Coaching for Growth

I wasn’t expecting it, but one of my favorite things about working with the students at District Q and District Y is reading their comments on the Google Forms we use to log our independent reading.  At Former School, I rarely assigned independent reading outside of class … but at Former School, we were together for 95 minutes a day, every day of the week.  With the alternating day schedule at District Q and the rotating drop at District Y, we don’t see each other every day, and we’re together for an hour or so at a time.  It makes sense to do some independent reading when we’re not together, especially for the intermediate and advanced groups.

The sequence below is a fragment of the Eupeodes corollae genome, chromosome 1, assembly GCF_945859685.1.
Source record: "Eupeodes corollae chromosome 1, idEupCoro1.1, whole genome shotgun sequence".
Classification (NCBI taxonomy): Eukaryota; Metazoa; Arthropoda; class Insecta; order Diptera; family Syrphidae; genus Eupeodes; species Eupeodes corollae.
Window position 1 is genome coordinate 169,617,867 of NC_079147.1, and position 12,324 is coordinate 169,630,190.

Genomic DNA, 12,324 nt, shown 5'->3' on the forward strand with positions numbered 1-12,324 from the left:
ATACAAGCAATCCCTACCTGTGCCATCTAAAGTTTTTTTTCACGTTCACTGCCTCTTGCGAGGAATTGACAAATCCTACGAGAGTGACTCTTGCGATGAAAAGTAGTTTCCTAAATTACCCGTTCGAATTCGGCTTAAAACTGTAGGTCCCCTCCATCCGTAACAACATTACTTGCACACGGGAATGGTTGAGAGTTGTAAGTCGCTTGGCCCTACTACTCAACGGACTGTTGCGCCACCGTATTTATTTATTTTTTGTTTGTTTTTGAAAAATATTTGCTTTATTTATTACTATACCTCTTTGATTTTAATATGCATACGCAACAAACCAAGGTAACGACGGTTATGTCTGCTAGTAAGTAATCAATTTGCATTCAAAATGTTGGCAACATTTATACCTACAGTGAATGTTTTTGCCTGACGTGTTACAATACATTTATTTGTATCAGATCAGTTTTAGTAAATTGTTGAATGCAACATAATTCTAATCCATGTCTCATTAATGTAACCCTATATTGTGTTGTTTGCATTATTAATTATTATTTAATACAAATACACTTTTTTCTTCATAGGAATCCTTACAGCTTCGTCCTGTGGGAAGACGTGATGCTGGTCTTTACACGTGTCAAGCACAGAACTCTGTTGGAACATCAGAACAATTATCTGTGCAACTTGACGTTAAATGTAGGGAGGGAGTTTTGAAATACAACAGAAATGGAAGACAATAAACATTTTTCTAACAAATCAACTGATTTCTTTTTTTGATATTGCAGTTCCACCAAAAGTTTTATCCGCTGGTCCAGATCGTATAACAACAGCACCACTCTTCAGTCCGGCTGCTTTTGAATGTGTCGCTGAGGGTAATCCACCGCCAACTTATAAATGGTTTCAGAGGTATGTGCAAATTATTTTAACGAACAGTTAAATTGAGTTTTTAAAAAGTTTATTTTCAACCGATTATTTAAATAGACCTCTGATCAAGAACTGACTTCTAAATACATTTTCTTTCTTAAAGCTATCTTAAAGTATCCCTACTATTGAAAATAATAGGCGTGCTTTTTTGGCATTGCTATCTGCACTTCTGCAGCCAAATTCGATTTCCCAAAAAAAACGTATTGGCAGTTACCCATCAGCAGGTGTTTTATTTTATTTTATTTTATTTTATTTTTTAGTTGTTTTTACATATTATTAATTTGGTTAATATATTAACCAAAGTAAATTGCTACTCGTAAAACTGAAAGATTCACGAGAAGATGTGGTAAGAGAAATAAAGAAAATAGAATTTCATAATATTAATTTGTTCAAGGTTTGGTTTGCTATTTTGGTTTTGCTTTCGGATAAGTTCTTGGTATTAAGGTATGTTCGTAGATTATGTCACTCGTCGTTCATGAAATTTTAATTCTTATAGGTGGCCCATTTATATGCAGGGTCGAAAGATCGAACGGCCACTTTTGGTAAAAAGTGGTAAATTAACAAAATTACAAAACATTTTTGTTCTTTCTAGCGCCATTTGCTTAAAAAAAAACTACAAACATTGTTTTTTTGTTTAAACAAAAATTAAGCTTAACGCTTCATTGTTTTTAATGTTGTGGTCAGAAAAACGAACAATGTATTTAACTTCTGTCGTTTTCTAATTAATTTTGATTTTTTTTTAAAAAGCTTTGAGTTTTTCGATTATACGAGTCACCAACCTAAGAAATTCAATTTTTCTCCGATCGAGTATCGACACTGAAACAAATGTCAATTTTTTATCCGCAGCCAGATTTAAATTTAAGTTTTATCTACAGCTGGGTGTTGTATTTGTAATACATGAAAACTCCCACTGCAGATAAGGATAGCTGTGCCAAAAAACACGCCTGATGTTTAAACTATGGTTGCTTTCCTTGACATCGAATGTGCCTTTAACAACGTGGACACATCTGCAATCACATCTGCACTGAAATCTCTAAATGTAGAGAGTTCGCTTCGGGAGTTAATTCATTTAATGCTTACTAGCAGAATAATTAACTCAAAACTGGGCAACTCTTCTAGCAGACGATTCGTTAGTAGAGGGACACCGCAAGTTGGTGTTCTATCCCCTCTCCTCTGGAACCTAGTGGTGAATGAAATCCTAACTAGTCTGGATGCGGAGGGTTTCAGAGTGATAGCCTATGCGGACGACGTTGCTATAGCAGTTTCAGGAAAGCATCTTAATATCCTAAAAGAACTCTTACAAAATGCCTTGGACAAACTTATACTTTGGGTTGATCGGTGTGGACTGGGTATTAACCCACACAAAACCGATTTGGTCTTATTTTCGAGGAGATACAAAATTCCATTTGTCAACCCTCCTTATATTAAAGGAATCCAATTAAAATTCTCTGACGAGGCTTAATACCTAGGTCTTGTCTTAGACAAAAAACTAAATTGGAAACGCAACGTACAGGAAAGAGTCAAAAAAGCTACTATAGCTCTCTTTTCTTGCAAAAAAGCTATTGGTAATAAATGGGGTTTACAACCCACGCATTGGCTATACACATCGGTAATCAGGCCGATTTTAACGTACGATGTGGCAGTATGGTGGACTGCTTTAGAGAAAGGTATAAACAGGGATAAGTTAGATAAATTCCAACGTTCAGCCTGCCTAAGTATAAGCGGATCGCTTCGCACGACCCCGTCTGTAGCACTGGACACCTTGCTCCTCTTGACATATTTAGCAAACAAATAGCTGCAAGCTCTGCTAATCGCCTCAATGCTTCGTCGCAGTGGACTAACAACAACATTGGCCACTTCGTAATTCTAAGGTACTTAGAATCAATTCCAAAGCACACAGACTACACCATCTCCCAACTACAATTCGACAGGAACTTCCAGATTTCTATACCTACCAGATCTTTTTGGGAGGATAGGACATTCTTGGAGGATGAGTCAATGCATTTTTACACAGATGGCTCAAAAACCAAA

To avoid the feeling of endless grind that homework assignments can bring, I’ve been asking the Latin Family to take a set amount of time but let the amount of reading vary according to what they can do.  After 30 minutes, they stop and record how much they could read, a few details, a sense of how much they understood, and ideas about what went well or how they process could be improved.  “It is really hard for me,” B said over the weekend, “but I like the fact I am able to read some of it to get the main idea. Makes me feel like a real Latin student!”

I was really glad to see that, B!  And as I read your comment, I realized something important.  The independent reading, the log, and the self-assessment are all important tools of coaching for growth.  They give us the time and the privacy and the kinds of interactions we need to help the students at District Q and District Y move from a fixed mindset about “knowing” Latin to a growth mindset about developing proficiency.

I’m not sure I knew that would happen when we started, but I had a strong feeling that the independent reading process would help.